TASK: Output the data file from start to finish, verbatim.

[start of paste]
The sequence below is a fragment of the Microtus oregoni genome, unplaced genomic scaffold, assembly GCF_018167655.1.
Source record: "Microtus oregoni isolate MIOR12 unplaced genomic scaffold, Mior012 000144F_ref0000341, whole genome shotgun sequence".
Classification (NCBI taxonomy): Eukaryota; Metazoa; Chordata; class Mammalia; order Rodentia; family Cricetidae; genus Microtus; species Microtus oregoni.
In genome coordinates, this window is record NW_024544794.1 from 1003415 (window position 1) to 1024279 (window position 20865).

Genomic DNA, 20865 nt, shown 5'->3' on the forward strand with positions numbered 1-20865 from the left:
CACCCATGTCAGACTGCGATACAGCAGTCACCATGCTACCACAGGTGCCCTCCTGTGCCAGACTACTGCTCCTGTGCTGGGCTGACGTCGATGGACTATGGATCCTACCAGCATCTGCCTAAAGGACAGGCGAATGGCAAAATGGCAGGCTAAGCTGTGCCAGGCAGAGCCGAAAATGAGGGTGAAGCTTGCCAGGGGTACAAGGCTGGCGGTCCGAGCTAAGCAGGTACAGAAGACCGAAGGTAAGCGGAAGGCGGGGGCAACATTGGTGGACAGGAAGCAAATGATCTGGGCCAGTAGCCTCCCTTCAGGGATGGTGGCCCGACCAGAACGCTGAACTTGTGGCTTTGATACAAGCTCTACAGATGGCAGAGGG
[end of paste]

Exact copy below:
The sequence below is a fragment of the Microtus oregoni genome, unplaced genomic scaffold, assembly GCF_018167655.1.
Source record: "Microtus oregoni isolate MIOR12 unplaced genomic scaffold, Mior012 000144F_ref0000341, whole genome shotgun sequence".
Classification (NCBI taxonomy): Eukaryota; Metazoa; Chordata; class Mammalia; order Rodentia; family Cricetidae; genus Microtus; species Microtus oregoni.
In genome coordinates, this window is record NW_024544794.1 from 1003415 (window position 1) to 1024279 (window position 20865).

Genomic DNA, 20865 nt, shown 5'->3' on the forward strand with positions numbered 1-20865 from the left:
CACCCATGTCAGACTGCGATACAGCAGTCACCATGCTACCACAGGTGCCCTCCTGTGCCAGACTACTGCTCCTGTGCTGGGCTGACGTCGATGGACTATGGATCCTACCAGCATCTGCCTAAAGGACAGGCGAATGGCAAAATGGCAGGCTAAGCTGTGCCAGGCAGAGCCGAAAATGAGGGTGAAGCTTGCCAGGGGTACAAGGCTGGCGGTCCGAGCTAAGCAGGTACAGAAGACCGAAGGTAAGCGGAAGGCGGGGGCAACATTGGTGGACAGGAAGCAAATGATCTGGGCCAGTAGCCTCCCTTCAGGGATGGTGGCCCGACCAGAACGCTGAACTTGTGGCTTTGATACAAGCTCTACAGATGGCAGAGGG